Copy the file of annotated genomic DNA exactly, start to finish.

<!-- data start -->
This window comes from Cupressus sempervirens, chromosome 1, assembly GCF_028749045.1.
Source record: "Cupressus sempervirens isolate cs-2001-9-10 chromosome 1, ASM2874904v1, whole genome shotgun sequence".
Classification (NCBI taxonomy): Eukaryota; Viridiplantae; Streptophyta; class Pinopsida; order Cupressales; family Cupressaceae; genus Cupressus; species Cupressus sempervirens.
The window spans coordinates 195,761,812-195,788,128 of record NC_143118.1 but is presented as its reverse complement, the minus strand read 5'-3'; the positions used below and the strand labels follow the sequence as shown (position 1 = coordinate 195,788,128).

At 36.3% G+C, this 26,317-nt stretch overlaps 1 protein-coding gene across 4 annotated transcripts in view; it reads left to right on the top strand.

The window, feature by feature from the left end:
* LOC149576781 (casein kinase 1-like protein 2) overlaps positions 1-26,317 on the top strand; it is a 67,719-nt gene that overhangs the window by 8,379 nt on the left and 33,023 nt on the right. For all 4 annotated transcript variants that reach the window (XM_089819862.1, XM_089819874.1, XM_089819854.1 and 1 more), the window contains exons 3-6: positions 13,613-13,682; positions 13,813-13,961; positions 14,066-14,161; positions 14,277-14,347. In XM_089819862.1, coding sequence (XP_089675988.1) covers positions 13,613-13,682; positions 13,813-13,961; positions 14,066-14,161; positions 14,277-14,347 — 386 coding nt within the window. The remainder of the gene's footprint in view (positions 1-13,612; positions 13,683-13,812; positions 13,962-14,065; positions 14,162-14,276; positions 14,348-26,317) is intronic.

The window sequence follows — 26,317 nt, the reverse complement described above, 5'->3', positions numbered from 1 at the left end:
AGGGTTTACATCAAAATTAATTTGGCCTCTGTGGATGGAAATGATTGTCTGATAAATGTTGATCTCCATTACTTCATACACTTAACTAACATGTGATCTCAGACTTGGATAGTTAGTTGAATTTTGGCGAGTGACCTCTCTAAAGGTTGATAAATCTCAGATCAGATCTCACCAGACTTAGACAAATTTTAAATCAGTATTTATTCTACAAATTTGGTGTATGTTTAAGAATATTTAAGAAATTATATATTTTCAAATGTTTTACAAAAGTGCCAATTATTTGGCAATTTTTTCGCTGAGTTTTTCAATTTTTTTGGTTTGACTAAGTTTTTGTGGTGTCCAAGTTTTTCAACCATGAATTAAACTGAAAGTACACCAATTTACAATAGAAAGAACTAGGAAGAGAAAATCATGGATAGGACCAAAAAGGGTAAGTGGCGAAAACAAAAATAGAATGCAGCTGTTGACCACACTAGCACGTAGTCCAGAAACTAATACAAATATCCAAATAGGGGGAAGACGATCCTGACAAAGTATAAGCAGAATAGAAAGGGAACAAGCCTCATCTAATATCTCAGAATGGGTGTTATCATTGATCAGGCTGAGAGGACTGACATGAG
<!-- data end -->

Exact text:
This window comes from Cupressus sempervirens, chromosome 1, assembly GCF_028749045.1.
Source record: "Cupressus sempervirens isolate cs-2001-9-10 chromosome 1, ASM2874904v1, whole genome shotgun sequence".
Classification (NCBI taxonomy): Eukaryota; Viridiplantae; Streptophyta; class Pinopsida; order Cupressales; family Cupressaceae; genus Cupressus; species Cupressus sempervirens.
The window spans coordinates 195,761,812-195,788,128 of record NC_143118.1 but is presented as its reverse complement, the minus strand read 5'-3'; the positions used below and the strand labels follow the sequence as shown (position 1 = coordinate 195,788,128).

At 36.3% G+C, this 26,317-nt stretch overlaps 1 protein-coding gene across 4 annotated transcripts in view; it reads left to right on the top strand.

The window, feature by feature from the left end:
* LOC149576781 (casein kinase 1-like protein 2) overlaps positions 1-26,317 on the top strand; it is a 67,719-nt gene that overhangs the window by 8,379 nt on the left and 33,023 nt on the right. For all 4 annotated transcript variants that reach the window (XM_089819862.1, XM_089819874.1, XM_089819854.1 and 1 more), the window contains exons 3-6: positions 13,613-13,682; positions 13,813-13,961; positions 14,066-14,161; positions 14,277-14,347. In XM_089819862.1, coding sequence (XP_089675988.1) covers positions 13,613-13,682; positions 13,813-13,961; positions 14,066-14,161; positions 14,277-14,347 — 386 coding nt within the window. The remainder of the gene's footprint in view (positions 1-13,612; positions 13,683-13,812; positions 13,962-14,065; positions 14,162-14,276; positions 14,348-26,317) is intronic.

The window sequence follows — 26,317 nt, the reverse complement described above, 5'->3', positions numbered from 1 at the left end:
AGGGTTTACATCAAAATTAATTTGGCCTCTGTGGATGGAAATGATTGTCTGATAAATGTTGATCTCCATTACTTCATACACTTAACTAACATGTGATCTCAGACTTGGATAGTTAGTTGAATTTTGGCGAGTGACCTCTCTAAAGGTTGATAAATCTCAGATCAGATCTCACCAGACTTAGACAAATTTTAAATCAGTATTTATTCTACAAATTTGGTGTATGTTTAAGAATATTTAAGAAATTATATATTTTCAAATGTTTTACAAAAGTGCCAATTATTTGGCAATTTTTTCGCTGAGTTTTTCAATTTTTTTGGTTTGACTAAGTTTTTGTGGTGTCCAAGTTTTTCAACCATGAATTAAACTGAAAGTACACCAATTTACAATAGAAAGAACTAGGAAGAGAAAATCATGGATAGGACCAAAAAGGGTAAGTGGCGAAAACAAAAATAGAATGCAGCTGTTGACCACACTAGCACGTAGTCCAGAAACTAATACAAATATCCAAATAGGGGGAAGACGATCCTGACAAAGTATAAGCAGAATAGAAAGGGAACAAGCCTCATCTAATATCTCAGAATGGGTGTTATCATTGATCAGGCTGAGAGGACTGACATGAG